NT Church Proliferation Digest Thursday, September 26 2002 Volume 02 : Number 170
Re: [NTCP] Components of proper church meetings
[NTCP] Some gems for our nugget-loving readership.
[NTCP] missionary schools
Date: Tue, 24 Sep 2002 14:04:03 -0400
From: theologuscrucis * cs
Subject: Re: [NTCP] Components of proper church meetings
Thank you for yor prayers! When I got home I found that the situation was much worse than I had known. Many of the Doctors here believe she has only 6-8 weeks left. However, this week she seems to be doing much better, and she is in the middle of a six week chemmo and radiation treatment schedule. She has pretty much said that she knows God can heal her -- she has seen enough medical miricles in my life. However, even if she is not healed, she still is ready to enter into the joys of being in the presence of God.
I have taken a leave of absense from my job in Amherst, and am working at a sugar factory here in Western Nebraska. As you know, we need God's providence now more than ever -- my wife was unable to come with me, and is working in Amherst. It's tough to be away from her...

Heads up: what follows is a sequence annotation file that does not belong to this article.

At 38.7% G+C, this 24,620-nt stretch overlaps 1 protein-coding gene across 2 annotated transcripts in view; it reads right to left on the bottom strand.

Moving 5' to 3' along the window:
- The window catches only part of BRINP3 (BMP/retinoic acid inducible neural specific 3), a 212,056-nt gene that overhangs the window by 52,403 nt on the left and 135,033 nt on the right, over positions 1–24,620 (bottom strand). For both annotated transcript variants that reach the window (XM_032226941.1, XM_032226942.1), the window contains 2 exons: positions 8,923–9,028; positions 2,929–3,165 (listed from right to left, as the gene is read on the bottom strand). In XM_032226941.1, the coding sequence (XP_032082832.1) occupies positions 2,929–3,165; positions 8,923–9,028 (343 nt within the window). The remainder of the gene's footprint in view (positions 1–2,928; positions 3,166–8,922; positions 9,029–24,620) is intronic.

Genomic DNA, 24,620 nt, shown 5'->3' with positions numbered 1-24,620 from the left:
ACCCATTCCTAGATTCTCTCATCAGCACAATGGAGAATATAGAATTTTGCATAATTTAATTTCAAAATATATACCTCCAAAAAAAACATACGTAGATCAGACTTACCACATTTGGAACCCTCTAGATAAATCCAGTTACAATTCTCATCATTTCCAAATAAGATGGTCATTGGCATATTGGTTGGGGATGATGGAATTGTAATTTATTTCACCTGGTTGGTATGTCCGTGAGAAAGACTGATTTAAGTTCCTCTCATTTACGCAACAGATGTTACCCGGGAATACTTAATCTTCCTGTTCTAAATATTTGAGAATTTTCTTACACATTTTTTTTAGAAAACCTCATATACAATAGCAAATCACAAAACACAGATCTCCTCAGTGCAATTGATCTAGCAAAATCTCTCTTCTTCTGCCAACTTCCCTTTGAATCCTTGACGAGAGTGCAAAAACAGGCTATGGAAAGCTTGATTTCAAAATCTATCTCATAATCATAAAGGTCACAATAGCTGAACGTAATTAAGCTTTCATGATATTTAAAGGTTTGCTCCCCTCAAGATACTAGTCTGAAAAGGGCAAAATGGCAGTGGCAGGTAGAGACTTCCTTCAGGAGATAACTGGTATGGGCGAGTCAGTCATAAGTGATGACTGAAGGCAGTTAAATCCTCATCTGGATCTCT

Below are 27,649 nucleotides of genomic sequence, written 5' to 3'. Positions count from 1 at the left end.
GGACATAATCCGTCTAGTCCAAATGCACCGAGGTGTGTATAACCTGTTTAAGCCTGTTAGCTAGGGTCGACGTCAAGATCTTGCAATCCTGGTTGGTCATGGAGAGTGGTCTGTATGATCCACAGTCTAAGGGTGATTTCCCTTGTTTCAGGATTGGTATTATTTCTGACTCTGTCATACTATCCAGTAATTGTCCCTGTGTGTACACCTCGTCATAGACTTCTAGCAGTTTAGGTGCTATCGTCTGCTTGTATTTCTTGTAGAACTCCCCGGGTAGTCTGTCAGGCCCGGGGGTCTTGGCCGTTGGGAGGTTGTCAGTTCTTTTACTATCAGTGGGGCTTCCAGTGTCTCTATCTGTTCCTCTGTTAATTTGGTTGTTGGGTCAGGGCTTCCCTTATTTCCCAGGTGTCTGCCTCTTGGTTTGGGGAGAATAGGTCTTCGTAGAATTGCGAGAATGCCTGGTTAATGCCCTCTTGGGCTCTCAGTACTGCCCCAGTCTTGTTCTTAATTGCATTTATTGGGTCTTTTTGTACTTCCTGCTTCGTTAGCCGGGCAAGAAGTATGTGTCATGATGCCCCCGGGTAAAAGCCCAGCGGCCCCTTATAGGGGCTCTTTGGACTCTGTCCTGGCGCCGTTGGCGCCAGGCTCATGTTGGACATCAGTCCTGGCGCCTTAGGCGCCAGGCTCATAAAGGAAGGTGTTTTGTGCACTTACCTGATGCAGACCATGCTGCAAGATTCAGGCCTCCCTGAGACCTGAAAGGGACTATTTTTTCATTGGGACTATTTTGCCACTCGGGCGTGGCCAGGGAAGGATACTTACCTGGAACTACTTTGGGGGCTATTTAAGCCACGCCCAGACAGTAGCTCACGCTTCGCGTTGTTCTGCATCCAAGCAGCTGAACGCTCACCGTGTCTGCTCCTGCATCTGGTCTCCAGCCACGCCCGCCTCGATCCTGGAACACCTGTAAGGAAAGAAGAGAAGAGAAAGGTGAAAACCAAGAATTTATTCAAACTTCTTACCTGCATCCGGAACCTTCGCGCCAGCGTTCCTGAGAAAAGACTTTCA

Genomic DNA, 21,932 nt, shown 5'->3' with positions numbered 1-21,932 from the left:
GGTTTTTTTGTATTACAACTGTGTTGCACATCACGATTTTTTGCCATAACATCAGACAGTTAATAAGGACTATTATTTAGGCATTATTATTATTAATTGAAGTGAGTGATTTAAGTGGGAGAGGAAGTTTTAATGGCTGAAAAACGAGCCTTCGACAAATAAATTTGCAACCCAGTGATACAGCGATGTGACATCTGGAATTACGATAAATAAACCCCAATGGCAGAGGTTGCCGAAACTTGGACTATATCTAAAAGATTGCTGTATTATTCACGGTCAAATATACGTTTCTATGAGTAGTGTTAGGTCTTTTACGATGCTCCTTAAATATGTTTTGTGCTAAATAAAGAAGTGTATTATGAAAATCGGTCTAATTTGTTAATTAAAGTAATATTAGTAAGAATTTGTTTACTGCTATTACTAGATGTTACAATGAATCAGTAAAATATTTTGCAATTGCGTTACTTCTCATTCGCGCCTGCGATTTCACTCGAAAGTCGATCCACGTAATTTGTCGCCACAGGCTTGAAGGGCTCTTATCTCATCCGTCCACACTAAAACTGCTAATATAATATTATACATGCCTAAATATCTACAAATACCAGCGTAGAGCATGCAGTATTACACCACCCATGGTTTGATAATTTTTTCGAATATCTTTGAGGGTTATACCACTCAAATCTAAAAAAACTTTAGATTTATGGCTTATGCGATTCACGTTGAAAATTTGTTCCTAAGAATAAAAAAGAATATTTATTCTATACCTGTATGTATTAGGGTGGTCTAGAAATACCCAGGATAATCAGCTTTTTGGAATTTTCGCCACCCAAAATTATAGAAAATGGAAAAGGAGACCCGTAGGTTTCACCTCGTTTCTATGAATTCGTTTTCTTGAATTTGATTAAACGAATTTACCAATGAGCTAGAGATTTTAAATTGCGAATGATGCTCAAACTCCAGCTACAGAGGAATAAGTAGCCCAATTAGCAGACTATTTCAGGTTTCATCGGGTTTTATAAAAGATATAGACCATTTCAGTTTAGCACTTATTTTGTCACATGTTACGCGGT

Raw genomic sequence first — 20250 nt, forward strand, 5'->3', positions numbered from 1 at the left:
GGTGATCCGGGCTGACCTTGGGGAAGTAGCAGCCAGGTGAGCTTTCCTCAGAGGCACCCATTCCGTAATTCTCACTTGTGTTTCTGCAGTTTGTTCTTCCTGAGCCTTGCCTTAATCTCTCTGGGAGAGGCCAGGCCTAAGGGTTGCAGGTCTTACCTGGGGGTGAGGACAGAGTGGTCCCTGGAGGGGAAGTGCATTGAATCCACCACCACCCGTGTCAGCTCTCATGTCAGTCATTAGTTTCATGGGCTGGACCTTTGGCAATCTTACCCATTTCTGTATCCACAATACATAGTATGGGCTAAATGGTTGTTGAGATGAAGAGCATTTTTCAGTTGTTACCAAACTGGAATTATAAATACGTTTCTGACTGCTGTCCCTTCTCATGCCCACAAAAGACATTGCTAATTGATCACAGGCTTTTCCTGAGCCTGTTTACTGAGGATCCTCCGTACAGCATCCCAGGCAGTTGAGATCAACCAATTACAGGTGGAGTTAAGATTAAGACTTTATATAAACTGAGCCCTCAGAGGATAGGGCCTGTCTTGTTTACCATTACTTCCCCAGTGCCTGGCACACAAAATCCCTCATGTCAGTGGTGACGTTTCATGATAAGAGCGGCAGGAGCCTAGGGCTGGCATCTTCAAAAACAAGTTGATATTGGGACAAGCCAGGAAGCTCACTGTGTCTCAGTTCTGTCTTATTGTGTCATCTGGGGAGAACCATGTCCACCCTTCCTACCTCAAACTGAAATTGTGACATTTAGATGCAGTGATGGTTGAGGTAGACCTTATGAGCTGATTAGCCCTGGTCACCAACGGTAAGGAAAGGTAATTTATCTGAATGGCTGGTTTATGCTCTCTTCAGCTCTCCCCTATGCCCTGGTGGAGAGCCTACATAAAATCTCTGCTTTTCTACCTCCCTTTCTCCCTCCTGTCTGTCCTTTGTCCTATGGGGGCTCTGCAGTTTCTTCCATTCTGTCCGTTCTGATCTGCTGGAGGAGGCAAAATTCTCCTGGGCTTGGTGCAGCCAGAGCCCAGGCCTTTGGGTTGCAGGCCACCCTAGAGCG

As to the current thread about the bread and wine, you could probably tell from past posts that I believe them to be more than mere symbols of the blood and body of Christ. I believe that about a month or so ago I wrote something on this more extensively than I can now. I believe the bread and wine to be the symbol and also part of what is symbolized.
No, I am not Roman Catholic -- but I am not on Zwingli's position either. I truly do believe that the cup and bread are sacraments instead of merely elements. So -- there's that!
As to my current situation in the Congregational church I attend, the situation may determine much for me. I was hoping to be able to leave and begin attending a group on campus called Mercy House. They are non-liturgical :o( but the preaching and dicsipleship seems to be there.